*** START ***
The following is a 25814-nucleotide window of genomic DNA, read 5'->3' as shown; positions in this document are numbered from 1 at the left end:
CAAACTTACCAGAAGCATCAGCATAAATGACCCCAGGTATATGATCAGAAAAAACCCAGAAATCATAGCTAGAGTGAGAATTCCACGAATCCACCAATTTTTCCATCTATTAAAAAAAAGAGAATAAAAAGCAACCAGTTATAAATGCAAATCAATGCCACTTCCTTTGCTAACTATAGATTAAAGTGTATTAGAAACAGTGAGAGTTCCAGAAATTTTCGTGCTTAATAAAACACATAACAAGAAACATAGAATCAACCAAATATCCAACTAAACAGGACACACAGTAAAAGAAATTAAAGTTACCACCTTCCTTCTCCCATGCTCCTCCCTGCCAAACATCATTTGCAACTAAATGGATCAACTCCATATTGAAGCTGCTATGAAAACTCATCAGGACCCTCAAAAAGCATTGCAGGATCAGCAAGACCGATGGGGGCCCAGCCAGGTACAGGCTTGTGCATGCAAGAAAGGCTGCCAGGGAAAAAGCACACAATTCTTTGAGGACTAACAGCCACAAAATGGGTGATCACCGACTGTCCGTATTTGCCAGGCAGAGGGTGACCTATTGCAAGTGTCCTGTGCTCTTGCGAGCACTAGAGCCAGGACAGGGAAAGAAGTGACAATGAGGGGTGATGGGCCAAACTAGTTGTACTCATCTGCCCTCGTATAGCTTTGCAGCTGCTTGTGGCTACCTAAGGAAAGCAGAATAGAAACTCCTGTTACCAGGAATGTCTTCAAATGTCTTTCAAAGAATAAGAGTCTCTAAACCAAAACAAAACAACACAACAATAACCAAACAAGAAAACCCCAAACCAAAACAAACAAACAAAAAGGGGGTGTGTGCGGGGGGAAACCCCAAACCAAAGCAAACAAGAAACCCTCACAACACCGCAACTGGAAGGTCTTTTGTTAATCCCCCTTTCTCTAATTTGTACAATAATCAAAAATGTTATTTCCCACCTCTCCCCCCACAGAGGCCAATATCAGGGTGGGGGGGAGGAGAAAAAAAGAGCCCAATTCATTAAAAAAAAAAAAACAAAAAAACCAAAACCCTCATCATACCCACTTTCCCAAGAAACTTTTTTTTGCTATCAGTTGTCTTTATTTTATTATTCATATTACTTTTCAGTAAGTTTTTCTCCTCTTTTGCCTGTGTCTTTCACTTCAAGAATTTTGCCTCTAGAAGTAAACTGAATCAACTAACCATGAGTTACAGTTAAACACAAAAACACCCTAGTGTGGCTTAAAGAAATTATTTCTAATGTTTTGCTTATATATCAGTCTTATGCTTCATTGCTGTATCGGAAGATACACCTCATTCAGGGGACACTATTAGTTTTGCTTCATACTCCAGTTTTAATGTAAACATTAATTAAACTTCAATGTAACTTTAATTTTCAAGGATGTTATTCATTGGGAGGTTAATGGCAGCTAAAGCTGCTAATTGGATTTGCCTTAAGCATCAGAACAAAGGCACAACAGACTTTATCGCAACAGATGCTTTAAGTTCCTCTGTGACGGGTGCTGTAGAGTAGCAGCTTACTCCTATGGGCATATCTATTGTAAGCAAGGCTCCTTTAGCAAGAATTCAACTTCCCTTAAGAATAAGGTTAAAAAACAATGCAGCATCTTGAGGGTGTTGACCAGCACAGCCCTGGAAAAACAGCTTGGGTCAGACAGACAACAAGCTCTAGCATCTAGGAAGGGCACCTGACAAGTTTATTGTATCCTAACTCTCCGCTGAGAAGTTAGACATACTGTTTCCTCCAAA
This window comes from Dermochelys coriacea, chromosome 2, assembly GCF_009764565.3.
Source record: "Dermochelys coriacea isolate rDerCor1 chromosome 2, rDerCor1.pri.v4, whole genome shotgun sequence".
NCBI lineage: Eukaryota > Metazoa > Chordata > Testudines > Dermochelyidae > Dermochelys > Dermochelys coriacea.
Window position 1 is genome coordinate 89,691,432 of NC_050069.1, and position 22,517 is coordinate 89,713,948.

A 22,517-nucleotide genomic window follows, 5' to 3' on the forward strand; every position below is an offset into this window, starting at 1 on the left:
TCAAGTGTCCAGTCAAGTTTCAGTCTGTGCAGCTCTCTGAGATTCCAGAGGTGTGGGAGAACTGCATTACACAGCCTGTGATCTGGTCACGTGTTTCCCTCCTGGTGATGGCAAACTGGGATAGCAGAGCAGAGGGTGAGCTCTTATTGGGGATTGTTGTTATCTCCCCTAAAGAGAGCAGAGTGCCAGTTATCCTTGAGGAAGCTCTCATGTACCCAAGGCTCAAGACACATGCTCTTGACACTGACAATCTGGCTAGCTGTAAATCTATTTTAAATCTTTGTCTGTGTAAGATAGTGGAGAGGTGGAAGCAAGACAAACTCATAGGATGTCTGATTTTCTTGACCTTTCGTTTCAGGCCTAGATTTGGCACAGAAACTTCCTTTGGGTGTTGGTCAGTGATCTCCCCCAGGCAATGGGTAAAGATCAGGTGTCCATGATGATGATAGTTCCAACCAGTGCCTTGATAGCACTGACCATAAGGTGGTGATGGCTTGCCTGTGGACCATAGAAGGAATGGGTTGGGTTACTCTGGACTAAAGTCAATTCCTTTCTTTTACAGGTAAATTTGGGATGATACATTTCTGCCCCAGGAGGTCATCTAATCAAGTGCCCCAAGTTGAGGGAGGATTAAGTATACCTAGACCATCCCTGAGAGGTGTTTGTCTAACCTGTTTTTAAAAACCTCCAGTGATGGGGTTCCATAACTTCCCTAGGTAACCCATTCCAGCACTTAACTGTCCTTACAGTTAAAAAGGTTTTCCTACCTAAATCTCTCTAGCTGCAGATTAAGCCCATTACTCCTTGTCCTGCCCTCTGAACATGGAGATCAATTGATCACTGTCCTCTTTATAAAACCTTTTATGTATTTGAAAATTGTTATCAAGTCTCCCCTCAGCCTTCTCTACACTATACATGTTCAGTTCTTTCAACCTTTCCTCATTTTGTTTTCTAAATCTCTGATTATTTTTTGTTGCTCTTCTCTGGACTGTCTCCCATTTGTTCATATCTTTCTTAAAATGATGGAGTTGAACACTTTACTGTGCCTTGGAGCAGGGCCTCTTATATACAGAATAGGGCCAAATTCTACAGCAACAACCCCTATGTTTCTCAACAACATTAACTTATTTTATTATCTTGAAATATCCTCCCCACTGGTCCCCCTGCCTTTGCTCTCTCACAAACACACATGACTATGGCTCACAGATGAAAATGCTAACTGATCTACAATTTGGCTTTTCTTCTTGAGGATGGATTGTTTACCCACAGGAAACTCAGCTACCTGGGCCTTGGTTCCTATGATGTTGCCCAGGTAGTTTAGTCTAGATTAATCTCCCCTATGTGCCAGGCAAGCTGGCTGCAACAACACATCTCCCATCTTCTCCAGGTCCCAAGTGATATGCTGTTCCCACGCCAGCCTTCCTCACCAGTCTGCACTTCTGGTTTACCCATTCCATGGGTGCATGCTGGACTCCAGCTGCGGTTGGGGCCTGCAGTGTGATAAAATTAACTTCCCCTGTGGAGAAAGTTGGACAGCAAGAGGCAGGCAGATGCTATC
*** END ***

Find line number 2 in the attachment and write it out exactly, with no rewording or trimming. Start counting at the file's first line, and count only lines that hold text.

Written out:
CAAACTTACCAGAAGCATCAGCATAAATGACCCCAGGTATATGATCAGAAAAAACCCAGAAATCATAGCTAGAGTGAGAATTCCACGAATCCACCAATTTTTCCATCTATTAAAAAAAAGAGAATAAAAAGCAACCAGTTATAAATGCAAATCAATGCCACTTCCTTTGCTAACTATAGATTAAAGTGTATTAGAAACAGTGAGAGTTCCAGAAATTTTCGTGCTTAATAAAACACATAACAAGAAACATAGAATCAACCAAATATCCAACTAAACAGGACACACAGTAAAAGAAATTAAAGTTACCACCTTCCTTCTCCCATGCTCCTCCCTGCCAAACATCATTTGCAACTAAATGGATCAACTCCATATTGAAGCTGCTATGAAAACTCATCAGGACCCTCAAAAAGCATTGCAGGATCAGCAAGACCGATGGGGGCCCAGCCAGGTACAGGCTTGTGCATGCAAGAAAGGCTGCCAGGGAAAAAGCACACAATTCTTTGAGGACTAACAGCCACAAAATGGGTGATCACCGACTGTCCGTATTTGCCAGGCAGAGGGTGACCTATTGCAAGTGTCCTGTGCTCTTGCGAGCACTAGAGCCAGGACAGGGAAAGAAGTGACAATGAGGGGTGATGGGCCAAACTAGTTGTACTCATCTGCCCTCGTATAGCTTTGCAGCTGCTTGTGGCTACCTAAGGAAAGCAGAATAGAAACTCCTGTTACCAGGAATGTCTTCAAATGTCTTTCAAAGAATAAGAGTCTCTAAACCAAAACAAAACAACACAACAATAACCAAACAAGAAAACCCCAAACCAAAACAAACAAACAAAAAGGGGGTGTGTGCGGGGGGAAACCCCAAACCAAAGCAAACAAGAAACCCTCACAACACCGCAACTGGAAGGTCTTTTGTTAATCCCCCTTTCTCTAATTTGTACAATAATCAAAAATGTTATTTCCCACCTCTCCCCCCACAGAGGCCAATATCAGGGTGGGGGGGAGGAGAAAAAAAGAGCCCAATTCATTAAAAAAAAAAAAACAAAAAAACCAAAACCCTCATCATACCCACTTTCCCAAGAAACTTTTTTTTGCTATCAGTTGTCTTTATTTTATTATTCATATTACTTTTCAGTAAGTTTTTCTCCTCTTTTGCCTGTGTCTTTCACTTCAAGAATTTTGCCTCTAGAAGTAAACTGAATCAACTAACCATGAGTTACAGTTAAACACAAAAACACCCTAGTGTGGCTTAAAGAAATTATTTCTAATGTTTTGCTTATATATCAGTCTTATGCTTCATTGCTGTATCGGAAGATACACCTCATTCAGGGGACACTATTAGTTTTGCTTCATACTCCAGTTTTAATGTAAACATTAATTAAACTTCAATGTAACTTTAATTTTCAAGGATGTTATTCATTGGGAGGTTAATGGCAGCTAAAGCTGCTAATTGGATTTGCCTTAAGCATCAGAACAAAGGCACAACAGACTTTATCGCAACAGATGCTTTAAGTTCCTCTGTGACGGGTGCTGTAGAGTAGCAGCTTACTCCTATGGGCATATCTATTGTAAGCAAGGCTCCTTTAGCAAGAATTCAACTTCCCTTAAGAATAAGGTTAAAAAACAATGCAGCATCTTGAGGGTGTTGACCAGCACAGCCCTGGAAAAACAGCTTGGGTCAGACAGACAACAAGCTCTAGCATCTAGGAAGGGCACCTGACAAGTTTATTGTATCCTAACTCTCCGCTGAGAAGTTAGACATACTGTTTCCTCCAAA